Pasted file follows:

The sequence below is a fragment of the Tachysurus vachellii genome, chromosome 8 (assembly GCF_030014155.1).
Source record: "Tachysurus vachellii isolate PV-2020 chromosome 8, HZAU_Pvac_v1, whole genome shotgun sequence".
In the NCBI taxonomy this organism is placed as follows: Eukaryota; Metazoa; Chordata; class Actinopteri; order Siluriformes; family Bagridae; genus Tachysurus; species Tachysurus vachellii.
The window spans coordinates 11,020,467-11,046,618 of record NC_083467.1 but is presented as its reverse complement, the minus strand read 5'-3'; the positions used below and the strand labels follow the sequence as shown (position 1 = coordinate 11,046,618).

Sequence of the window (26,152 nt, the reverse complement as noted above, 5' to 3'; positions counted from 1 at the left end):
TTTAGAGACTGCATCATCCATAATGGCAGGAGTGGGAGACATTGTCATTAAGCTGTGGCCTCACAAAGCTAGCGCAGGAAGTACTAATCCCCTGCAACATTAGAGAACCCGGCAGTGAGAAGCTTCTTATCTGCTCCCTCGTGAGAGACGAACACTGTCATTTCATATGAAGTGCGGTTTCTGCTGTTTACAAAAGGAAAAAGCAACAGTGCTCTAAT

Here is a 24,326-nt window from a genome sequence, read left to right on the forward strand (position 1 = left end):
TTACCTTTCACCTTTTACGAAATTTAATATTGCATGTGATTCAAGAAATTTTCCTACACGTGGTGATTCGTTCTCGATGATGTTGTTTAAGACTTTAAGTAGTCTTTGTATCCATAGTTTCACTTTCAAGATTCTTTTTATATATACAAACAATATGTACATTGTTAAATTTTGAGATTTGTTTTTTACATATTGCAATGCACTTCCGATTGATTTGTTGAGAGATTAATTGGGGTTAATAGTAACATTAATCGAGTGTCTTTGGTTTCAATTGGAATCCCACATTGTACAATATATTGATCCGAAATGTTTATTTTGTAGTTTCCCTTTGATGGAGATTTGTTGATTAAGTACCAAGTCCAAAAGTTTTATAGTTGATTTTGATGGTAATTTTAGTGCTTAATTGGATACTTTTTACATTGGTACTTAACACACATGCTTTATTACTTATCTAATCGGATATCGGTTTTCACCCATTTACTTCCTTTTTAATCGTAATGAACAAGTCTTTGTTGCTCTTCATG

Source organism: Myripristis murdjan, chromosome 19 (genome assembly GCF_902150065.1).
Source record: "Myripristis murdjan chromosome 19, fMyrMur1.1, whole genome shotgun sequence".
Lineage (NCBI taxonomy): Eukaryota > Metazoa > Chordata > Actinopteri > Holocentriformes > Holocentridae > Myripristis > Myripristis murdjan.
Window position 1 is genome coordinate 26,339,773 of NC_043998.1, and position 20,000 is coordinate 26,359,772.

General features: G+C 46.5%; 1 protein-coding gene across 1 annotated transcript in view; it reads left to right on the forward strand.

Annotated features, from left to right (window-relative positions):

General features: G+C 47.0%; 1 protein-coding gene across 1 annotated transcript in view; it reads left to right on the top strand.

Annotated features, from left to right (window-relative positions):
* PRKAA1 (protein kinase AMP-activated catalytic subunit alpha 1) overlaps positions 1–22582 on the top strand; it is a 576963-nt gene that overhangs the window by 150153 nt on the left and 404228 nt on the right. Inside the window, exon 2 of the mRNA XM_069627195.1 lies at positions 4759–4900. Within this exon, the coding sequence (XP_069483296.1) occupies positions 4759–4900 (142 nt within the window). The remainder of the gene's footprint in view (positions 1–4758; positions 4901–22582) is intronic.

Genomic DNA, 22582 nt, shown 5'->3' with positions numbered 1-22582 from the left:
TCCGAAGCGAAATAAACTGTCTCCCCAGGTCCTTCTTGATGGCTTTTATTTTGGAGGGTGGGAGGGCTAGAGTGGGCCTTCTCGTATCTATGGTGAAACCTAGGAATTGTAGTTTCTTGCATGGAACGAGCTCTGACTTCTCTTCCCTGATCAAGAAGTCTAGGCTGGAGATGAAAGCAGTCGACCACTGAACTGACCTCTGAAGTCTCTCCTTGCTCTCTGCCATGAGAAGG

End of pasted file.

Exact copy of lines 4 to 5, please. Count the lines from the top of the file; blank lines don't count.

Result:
The window spans coordinates 11,020,467-11,046,618 of record NC_083467.1 but is presented as its reverse complement, the minus strand read 5'-3'; the positions used below and the strand labels follow the sequence as shown (position 1 = coordinate 11,046,618).

Sequence of the window (26,152 nt, the reverse complement as noted above, 5' to 3'; positions counted from 1 at the left end):